As cities around the world witness unprecedented levels of air pollution, the number of people dying from the impacts of air pollution are also rising. Global mortality due to PM2.5 – that is, particulate matter smaller than 2.5 microns – increased from from 3.5 million in 1990 to 3.8 million in 2000 and 4.2 million in 2015. About half of these deaths are not in the cities of India and China.
Particulate matter is the most frequent trigger for heart attack at the population level. But medical researchers might have found one way to fight off the impacts of PM2.5 pollution involving a common vitamin supplement. According to new research from the Mailman School of Public Health at Columbia University in New York, B vitamins can diminish the impact of fine particle pollution on cardiovascular disease.
The study involved ten healthy non-smokers between the ages of 18 and 60 who were not on any vitamin B supplements prior to the experiment. For four weeks they were placed on a placebo followed by a two-hour exposure to concentrated ambient PM2.5. In the following four weeks, they were given a vitamin B supplement and again exposed to ambient PM2.5. The two-hour exposure to concentrated ambient PM2.5 had substantial physiologic impacts on heart rate, heart rate variability, and white blood counts. But the results also showed that the vitamin B supplements nearly reversed any negative effects on their cardiovascular and immune systems. The effects of air pollution on heart rate were reduced by 150%, on total white blood count by 139%, and lymphocyte count by 106%.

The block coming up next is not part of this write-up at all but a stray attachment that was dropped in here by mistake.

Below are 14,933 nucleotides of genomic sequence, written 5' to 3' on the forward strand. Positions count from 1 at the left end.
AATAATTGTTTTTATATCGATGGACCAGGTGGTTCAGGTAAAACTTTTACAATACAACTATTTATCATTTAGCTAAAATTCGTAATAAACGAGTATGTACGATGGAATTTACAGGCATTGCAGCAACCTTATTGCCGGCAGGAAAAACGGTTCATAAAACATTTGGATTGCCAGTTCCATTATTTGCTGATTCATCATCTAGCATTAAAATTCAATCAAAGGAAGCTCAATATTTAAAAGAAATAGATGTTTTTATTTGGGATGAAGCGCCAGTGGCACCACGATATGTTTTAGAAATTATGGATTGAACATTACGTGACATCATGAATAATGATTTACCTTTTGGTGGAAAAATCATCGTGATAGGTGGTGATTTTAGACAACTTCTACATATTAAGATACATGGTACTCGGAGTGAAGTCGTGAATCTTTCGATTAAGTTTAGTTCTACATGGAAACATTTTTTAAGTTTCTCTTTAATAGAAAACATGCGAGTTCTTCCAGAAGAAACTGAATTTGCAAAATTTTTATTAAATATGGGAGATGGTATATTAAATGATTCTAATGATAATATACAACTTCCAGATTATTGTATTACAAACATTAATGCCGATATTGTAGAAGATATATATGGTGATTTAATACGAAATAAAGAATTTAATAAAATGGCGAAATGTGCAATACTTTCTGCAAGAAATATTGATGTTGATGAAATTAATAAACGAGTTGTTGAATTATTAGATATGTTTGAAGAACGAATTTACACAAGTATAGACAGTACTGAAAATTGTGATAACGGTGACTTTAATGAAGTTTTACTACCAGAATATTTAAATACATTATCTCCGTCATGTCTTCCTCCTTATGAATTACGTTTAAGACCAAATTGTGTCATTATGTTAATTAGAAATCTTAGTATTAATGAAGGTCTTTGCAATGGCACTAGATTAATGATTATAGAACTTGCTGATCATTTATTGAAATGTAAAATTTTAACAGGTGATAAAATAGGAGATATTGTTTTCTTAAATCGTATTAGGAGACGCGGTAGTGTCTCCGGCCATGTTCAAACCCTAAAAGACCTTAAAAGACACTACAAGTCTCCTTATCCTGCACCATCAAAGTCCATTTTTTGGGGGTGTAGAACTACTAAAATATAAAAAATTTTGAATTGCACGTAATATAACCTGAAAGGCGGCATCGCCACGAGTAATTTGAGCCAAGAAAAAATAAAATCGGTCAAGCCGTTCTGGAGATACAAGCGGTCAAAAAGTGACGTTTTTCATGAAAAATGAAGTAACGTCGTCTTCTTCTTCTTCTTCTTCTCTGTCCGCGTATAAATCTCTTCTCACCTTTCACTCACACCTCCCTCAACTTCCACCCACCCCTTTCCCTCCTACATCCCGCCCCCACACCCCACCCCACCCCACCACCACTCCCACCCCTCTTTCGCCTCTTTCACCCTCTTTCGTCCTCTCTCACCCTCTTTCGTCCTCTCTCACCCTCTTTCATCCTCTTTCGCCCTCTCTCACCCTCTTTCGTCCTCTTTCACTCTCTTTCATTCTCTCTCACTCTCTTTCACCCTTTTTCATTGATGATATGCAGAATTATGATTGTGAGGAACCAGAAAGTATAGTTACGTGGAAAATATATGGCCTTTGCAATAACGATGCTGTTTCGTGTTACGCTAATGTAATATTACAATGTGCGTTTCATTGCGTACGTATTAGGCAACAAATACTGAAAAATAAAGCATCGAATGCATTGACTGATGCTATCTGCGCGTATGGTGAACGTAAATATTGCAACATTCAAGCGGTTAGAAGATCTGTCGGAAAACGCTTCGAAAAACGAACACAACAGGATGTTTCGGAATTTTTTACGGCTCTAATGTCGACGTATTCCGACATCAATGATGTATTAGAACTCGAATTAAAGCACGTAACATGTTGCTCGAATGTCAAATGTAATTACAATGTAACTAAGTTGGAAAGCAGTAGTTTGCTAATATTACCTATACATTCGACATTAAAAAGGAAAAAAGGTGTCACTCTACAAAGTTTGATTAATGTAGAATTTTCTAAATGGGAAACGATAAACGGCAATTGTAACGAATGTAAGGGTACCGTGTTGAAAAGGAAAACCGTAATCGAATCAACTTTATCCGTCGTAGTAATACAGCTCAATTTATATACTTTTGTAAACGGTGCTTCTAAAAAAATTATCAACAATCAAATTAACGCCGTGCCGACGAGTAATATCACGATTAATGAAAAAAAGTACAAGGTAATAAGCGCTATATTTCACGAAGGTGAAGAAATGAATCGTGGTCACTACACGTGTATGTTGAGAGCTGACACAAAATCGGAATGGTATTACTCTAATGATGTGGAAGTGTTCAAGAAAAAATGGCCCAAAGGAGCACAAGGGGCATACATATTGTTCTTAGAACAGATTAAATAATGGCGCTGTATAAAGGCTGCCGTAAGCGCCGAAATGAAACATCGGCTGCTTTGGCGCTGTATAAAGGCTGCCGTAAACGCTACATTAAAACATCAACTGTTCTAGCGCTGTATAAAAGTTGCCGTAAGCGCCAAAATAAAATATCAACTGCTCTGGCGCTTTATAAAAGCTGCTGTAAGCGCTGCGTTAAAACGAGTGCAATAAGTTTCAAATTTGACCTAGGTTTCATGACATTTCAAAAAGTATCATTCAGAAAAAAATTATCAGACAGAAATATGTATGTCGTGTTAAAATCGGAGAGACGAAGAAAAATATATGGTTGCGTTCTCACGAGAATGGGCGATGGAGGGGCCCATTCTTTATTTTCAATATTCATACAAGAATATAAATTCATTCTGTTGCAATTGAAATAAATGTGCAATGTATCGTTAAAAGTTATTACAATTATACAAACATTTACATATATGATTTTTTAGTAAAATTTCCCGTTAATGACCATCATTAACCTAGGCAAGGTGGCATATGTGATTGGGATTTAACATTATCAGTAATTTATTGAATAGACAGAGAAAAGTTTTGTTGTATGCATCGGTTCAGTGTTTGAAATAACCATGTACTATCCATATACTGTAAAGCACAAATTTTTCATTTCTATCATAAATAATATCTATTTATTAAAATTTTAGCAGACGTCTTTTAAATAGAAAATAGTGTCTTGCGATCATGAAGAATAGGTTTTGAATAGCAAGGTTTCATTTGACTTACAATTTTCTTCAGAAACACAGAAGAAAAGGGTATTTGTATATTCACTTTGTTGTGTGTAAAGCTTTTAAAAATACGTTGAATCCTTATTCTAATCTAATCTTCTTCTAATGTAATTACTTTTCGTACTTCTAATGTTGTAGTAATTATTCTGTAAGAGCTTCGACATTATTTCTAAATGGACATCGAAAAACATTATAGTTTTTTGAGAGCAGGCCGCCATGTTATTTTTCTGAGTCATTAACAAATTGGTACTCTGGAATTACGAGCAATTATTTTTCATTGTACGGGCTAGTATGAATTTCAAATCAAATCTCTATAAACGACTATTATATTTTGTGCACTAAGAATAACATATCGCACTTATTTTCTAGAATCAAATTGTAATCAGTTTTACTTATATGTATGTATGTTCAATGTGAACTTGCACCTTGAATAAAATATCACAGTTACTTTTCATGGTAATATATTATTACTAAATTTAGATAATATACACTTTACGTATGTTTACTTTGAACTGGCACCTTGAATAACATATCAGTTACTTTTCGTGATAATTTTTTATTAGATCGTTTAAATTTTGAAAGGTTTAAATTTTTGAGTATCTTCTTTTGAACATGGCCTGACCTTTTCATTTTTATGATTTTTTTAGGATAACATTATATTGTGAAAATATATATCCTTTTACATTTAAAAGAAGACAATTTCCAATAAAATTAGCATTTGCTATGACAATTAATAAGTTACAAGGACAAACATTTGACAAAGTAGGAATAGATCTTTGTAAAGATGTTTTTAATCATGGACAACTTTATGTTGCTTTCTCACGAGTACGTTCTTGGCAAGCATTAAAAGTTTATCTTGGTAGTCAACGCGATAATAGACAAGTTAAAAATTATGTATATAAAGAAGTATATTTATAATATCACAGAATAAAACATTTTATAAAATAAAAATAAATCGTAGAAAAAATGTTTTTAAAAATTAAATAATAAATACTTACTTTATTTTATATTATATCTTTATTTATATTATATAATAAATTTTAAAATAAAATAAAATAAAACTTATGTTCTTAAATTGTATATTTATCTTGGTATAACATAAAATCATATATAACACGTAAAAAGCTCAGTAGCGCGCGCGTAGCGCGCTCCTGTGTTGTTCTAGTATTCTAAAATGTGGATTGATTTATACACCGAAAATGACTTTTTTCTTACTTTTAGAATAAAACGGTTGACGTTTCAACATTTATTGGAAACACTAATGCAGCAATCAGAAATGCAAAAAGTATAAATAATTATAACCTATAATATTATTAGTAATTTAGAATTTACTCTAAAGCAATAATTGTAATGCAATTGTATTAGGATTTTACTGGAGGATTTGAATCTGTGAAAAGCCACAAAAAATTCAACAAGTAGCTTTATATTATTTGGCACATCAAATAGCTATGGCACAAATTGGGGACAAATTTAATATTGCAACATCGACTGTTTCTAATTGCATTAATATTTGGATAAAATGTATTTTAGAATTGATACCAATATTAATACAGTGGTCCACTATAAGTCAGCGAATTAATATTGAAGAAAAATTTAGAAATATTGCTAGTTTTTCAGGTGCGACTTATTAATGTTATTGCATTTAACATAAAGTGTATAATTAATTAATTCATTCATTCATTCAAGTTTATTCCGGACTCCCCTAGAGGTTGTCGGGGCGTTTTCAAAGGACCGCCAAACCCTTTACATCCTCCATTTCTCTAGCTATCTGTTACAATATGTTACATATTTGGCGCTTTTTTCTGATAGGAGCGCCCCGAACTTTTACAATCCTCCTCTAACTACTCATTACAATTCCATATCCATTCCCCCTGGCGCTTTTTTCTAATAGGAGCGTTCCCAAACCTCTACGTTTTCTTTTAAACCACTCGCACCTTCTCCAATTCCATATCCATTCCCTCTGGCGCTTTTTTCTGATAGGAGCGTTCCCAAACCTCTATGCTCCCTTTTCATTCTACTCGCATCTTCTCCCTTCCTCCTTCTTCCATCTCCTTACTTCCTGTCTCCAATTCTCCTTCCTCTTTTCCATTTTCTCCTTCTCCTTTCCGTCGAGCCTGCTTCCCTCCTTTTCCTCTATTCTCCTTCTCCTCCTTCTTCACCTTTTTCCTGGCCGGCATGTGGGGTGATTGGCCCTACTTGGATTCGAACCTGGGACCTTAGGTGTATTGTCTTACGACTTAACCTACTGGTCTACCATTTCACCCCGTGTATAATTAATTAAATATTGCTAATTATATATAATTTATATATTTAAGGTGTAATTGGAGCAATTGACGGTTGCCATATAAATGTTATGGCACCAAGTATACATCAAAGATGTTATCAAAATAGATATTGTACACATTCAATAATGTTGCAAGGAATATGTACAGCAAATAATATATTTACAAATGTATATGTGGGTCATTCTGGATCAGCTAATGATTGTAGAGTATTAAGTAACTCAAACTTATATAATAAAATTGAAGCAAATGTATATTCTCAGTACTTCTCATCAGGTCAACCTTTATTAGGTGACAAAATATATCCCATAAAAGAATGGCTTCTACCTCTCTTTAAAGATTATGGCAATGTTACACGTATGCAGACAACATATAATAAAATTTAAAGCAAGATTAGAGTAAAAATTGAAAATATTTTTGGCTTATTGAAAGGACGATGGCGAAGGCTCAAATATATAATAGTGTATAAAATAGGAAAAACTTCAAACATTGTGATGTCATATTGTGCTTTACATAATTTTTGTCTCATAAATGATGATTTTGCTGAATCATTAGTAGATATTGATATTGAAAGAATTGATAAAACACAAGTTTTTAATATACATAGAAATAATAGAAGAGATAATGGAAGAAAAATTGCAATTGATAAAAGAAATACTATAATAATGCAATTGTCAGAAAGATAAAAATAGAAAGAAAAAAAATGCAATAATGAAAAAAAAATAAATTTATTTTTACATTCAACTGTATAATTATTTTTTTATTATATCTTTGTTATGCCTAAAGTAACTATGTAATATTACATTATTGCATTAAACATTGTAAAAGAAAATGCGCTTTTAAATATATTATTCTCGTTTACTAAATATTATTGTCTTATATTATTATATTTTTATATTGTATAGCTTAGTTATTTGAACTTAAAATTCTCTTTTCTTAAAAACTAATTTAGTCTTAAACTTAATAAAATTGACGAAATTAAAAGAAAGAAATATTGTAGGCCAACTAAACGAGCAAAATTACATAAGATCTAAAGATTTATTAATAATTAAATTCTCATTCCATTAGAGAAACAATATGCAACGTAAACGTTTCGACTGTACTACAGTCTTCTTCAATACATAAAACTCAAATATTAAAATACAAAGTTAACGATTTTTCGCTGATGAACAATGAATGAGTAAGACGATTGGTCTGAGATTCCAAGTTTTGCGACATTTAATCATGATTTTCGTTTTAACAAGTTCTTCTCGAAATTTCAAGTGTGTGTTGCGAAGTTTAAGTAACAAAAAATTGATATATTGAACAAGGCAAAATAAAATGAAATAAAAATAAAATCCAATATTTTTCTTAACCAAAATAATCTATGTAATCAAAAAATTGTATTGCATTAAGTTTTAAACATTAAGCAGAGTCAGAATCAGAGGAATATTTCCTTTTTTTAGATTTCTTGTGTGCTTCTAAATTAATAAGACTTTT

The research team said that the study provided the first real evidence that ambient PM2.5 pollution, which is one of the most common air pollutants and has a negative effect on cardiac function and the immune system, might be mitigated by vitamin B.
The study, published in the journal Nature Scientific Reports, indicates that preventive pharmacological interventions using vitamin B should be explored to contain the health effects of air pollution.